Here’s a collection of music that fulfills the promise of the globalization of art in a way that commerce has yet to achieve. Here’s a showcase of talent and creativity that from the opening Kronos-like string riff to the live-recorded encore (“Sympathique”), is unlucky in love (another universal condition!) but excels as an Invitation to the Dance that can’t be refused. Here’s a welcome addition to anyone’s collection for the only constant on this disc is change: language, instrumentation, pulse and feel.
The glue to this fifteen track cornucopia of styles comes from China Forbes (lead vocal, lyrics, music) and Thomas M. Lauderdale (piano, music, lyrics). Forbes has a voice that engages from the git go and is convincing in any language. Une vrai chanteuse in “Autrefois,” (with its funky rhythm in stark contrast to Paloma Griffin’s soaring violin and the Mahler Symphony No. 1/Star Trek motif) she occasionally (“Let’s Never Stop Falling in Love”) gets trapped in registers just slightly out of reach. Nevertheless, her Ode to Astrud Gilberto (“Aspettami”) is a pleasure throughout—only a few more interventions from the ever-capable guitarist, Dan Faehnle could improve that track.
For his part, Lauderdale stays just back of the spotlight, but his contributions most certainly inspire his colleagues to greater heights. “Lilly” is the perfect example: its infectious atmosphere never lets up, setting the stage for Gavin Bondy’s hot, fluttery solo.
The numbers are ordered in waves. The searing crests (“Dansez-vous”—featuring the earthy liquid tone of Timothy Jensen’s baritone sax, “U plavu zoru” unstoppable momentum replete with Villa-Lobos “Oh” and Douglas Edward Smith’s finely brushed train, and “Una Notte a Napoli” whose angels include The Royal Blues of U.S. Grant High School and the Harvey Rosencrantz Orchestra) are the heady foils to the calmer troughs leading to and away from them.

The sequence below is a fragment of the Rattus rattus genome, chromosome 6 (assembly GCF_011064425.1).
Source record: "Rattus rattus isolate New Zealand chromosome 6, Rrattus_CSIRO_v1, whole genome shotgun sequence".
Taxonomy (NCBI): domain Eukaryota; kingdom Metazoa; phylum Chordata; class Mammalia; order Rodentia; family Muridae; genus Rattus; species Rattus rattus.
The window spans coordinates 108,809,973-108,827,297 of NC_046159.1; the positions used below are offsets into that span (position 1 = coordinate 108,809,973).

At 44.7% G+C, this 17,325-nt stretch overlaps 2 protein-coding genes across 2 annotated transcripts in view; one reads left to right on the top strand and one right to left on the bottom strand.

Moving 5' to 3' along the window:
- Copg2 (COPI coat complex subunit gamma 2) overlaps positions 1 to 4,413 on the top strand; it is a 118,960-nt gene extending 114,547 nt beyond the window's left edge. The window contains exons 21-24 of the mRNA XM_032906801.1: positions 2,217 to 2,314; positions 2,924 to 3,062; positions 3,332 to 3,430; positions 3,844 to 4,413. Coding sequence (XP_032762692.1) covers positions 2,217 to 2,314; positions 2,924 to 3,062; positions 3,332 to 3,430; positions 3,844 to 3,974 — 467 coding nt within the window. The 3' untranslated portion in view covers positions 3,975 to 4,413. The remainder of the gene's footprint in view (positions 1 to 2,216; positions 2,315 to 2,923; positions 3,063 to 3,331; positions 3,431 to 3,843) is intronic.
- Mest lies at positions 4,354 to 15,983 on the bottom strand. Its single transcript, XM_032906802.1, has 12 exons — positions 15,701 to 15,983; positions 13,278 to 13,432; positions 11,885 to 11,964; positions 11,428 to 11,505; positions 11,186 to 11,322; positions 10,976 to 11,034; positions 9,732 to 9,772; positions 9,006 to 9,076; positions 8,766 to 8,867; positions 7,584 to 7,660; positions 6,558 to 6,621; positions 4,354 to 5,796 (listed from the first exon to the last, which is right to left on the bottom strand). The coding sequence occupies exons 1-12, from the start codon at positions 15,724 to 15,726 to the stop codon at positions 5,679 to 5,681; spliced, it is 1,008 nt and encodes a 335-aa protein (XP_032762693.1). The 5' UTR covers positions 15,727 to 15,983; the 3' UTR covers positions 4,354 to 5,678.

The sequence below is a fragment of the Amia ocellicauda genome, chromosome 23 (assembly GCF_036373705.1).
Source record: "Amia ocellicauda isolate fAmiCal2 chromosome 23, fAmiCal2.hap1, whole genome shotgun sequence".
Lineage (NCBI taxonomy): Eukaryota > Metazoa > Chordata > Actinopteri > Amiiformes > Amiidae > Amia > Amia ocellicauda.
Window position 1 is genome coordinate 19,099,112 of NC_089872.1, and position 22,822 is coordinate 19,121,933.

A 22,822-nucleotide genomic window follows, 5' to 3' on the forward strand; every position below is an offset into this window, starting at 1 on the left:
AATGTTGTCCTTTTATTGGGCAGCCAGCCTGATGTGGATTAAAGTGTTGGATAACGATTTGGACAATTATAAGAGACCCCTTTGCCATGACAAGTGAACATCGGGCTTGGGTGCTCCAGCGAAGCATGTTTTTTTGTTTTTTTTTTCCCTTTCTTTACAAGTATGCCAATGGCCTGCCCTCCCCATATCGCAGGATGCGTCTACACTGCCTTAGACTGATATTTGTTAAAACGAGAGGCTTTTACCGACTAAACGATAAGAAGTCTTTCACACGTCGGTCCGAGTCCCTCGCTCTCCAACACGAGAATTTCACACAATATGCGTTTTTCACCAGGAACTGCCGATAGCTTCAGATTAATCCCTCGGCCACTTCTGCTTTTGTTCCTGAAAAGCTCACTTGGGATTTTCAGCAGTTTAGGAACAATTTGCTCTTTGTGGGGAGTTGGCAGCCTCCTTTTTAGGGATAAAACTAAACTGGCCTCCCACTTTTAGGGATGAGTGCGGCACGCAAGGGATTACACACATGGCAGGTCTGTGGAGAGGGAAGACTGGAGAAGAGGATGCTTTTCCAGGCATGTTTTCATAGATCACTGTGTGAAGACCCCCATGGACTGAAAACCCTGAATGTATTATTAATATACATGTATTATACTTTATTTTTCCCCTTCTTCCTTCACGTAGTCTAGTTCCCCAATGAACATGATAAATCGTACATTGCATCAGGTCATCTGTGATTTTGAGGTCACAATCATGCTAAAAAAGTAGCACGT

Notable are the street-scene ambience (complete with Heinz, the barking dog) in “Anna (El Negro Zumbon),” “Véronique,” Robert Taylor’s double duty as vocalist and trumpeter produces a homogeneity of style that is thoughtfully compelling, and “Kikuchiyo to Mohshimasu,” whose all-male Japanese chorus, koto and organ treats the aural palette to yet another layer of timbre (still, a modulation would be as welcome as needed rain).
In many ways, the pick of the crop is the title track, “Hang on Little Tomato.” Norman Leyden’s clarinet (a marvellous combination of Pete Fopuntain’s flexibility and Acker Bilk’s sense of style) is a constant delight. He’s ably supported by Lauderdale, Smith and Phil Baker (double bass) who prove themselves to be masters of the notion that a good rhythm section ought to be more felt than heard. Once Forbes joins in, the chart moves up another notch and the easy interplay between the leads is as wonderful as it is too brief: more, please!
The recording team should also take a bow. Almost everything is superbly balanced and voiced. Only a tad more presence of the strings in “U plavu zoru” and a smidge less reverb in the sherbet-like “Song of the black swan,”—which was otherwise a tastefully introspective reading by cellist Pansy Chang and Lauderdale—could improve the result.
Completing the delectable package, the CD’s notes are filled with easy-to-read lyrics and a happy array of the artists at play. JWR